The objective of this study is to evaluate route diversion as a strategy for reducing crash risk on freeways using Microsimulation. Traffic simulation environment provides the 'loop detector data' which in turn are the inputs to the models used for real-time crash risk estimation. It has been found that rear-end crashes are more accurately described as occurring within one of two distinct traffic regimes. Hence, the crash risk estimates for rear-end crashes belonging to Regime 1 and Regime 2 are output posterior probabilities from two different models which are not directly comparable. A method was proposed to transform the output from the two models into a single measure of rear-end crash risk, which can be used to assess the crash risk during simulation environment even when traffic conditions change from Regime 1 to 2 or vice versa. Using the information obtained from simulation package the crash risk estimates for the base case (No route diversion) and cases with route diversion(s) were compared. Route diversion was found to decrease the overall rear-end and lane-change crash risk on the freeway sections with free-flow conditions to low levels of congestion. However, a crash migration phenomenon was observed at higher levels of congestion.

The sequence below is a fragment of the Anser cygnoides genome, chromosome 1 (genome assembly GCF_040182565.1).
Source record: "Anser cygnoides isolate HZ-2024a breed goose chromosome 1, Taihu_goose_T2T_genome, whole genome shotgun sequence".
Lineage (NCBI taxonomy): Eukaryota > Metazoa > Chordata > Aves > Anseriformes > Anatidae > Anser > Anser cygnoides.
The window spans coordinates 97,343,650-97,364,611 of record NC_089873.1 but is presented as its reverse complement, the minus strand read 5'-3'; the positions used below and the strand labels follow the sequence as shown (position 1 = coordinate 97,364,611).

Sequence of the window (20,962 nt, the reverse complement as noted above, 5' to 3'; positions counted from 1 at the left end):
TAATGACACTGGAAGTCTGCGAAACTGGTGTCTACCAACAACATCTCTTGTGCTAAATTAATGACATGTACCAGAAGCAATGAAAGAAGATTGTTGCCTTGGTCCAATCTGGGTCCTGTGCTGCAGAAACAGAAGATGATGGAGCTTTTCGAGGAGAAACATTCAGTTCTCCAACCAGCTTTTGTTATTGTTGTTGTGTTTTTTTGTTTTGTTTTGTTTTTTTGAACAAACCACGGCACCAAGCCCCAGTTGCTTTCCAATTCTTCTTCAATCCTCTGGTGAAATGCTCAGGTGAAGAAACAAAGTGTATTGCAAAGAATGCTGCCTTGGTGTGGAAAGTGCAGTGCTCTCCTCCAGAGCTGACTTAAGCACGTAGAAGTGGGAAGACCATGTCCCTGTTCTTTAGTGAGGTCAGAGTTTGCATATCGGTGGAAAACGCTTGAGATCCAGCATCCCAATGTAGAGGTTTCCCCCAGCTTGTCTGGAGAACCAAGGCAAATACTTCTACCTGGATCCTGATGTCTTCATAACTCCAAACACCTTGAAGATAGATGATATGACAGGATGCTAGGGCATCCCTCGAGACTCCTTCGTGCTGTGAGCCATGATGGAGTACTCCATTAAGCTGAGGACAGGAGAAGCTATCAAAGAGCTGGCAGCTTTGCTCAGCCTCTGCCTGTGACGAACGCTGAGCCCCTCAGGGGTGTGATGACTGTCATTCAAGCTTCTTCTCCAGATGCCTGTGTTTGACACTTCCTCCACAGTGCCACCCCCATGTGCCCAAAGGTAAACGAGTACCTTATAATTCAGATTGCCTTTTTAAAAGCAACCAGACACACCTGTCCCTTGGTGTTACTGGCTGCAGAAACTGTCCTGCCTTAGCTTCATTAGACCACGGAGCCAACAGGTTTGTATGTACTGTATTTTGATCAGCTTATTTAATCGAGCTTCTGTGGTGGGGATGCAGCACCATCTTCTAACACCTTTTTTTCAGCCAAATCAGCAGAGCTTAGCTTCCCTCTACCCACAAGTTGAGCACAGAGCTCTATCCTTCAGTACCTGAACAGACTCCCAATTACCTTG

Civil and Environmental Engineering



URL: https://digitalcommons.calpoly.edu/cenv_fac/236